General Atomics Aeronautical Systems has signed contracts with MBDA and Raytheon Systems for the armament of the UK Royal Air Force's future Protector remotely piloted air system, which is based on the manufacturer's MQ-9B SkyGuardian.
The US firm has also signed a memorandum of agreement with BAE Systems to co-operate on integration of the medium-altitude, long-endurance unmanned air vehicle (UAV) into the UK's national airspace.
Protector will be the world’s first certificated UAV to operate in unsegregated airspace, noted Air Vice Marshal Simon Ellard at a contract signing event in London on 24 January, which included a range of UK suppliers involved in the RAF programme.
BAE Systems will support the development of concepts of operations (CONOPS) for the UAV, General Atomics says.
Raytheon's UK division will supply Paveway IV precision-guided bombs, while MBDA will provide Brimstone air-to-surface missiles for Protector.
Brimstone missiles are already in use on the RAF’s current UAVs, the MQ-9 Reaper, which Protector will replace, with initial operational capability expected to be achieved in 2023.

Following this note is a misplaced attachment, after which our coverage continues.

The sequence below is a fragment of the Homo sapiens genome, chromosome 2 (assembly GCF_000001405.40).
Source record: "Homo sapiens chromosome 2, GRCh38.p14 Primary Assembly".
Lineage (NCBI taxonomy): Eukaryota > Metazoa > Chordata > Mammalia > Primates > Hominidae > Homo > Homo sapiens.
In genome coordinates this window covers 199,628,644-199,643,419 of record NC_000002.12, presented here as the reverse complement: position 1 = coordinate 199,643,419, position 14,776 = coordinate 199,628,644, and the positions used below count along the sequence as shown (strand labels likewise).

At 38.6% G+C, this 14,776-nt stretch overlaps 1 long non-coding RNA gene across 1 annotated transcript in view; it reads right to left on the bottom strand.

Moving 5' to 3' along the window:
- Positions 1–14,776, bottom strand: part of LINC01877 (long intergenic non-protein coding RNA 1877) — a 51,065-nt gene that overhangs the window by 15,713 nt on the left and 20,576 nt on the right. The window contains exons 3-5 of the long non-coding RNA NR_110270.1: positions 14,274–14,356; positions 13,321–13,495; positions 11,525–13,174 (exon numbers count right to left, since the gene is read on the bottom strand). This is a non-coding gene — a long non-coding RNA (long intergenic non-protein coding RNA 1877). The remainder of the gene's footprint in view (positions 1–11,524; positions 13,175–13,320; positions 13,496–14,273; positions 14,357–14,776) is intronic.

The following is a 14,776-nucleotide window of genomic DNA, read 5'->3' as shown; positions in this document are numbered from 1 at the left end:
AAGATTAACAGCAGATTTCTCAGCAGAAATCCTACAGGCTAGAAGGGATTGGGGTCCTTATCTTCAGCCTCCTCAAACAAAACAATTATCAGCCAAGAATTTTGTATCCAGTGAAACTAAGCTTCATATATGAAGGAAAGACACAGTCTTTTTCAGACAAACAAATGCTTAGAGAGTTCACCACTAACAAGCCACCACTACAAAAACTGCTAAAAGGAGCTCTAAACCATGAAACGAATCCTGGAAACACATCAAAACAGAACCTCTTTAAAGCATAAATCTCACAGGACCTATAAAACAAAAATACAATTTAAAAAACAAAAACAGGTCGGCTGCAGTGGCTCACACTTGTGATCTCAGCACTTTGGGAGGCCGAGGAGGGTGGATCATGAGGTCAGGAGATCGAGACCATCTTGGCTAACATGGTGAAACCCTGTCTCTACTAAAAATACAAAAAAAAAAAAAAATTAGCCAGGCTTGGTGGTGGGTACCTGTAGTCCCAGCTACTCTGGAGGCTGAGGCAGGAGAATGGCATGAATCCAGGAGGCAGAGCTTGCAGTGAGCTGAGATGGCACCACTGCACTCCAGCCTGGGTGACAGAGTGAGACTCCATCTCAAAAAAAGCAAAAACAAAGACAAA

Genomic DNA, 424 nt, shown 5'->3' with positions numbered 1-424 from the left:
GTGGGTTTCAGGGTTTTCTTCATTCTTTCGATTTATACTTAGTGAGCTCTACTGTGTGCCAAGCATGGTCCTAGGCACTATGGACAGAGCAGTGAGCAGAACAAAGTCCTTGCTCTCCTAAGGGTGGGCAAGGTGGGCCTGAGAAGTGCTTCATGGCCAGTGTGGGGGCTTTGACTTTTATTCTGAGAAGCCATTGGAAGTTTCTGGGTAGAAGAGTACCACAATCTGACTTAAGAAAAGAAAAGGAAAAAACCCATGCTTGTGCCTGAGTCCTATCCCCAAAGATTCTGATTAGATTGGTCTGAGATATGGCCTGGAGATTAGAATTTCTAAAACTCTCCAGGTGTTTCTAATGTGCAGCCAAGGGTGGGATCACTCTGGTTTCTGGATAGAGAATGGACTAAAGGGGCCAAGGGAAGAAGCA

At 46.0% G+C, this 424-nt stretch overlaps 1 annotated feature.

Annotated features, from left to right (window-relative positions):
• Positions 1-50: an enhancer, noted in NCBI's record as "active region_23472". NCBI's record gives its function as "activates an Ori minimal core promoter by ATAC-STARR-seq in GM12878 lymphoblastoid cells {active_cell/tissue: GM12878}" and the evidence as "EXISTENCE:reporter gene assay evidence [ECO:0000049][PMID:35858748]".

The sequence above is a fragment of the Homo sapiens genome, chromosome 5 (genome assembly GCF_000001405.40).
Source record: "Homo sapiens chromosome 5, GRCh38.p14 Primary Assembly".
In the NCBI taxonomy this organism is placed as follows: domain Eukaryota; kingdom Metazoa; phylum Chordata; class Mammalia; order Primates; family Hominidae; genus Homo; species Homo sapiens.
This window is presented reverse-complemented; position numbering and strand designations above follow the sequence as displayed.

MBDA says the weapons system will provide the RAF's ISTAR surveillance and targeting operations with "new capabilities" and enable them to "engage high-speed moving and manoeuvring targets", including, for the first time, fast maritime craft.
Landing-gears and fuel bladders for Protector will be supplied by aerostructures specialist GKN, which has also been approved to potentially supply carbon-composite empennage structures for the V-tail aircraft.
Leonardo will provide its Seaspray maritime, surface-search radar and SAGE electronic support measures equipment for the UAV,
Other suppliers include Abaco Systems, Cobham, Daco Hand Controllers and the UK’s Defence Electronics & Components Agency.
CAE has been selected to develop a synthetic training system for Protector flightcrews.
Ultra Electronics Command & Sonar Systems has been named as supplier for sonobuoys for a potential maritime version of Protector, which is being discussed for deployment by the Royal Navy.
AVM Ellard says the RAF has been "absolutely delighted" with the Reaper, which served the UK forces "exceptionally well" in Iraq and Afghanistan.
While it was a "demanding customer", he says the RAF was "proud to be the lead customer" for the new aircraft designed to fly in civilian airspace.
Noting that the MQ-9B was developed to meet NATO's STANAG airworthiness requirements for manned aircraft, General Atomics chief executive Linden Blue says the move enables other nations to potentially adopt the UAV for operation in their airspace without having to "start from scratch".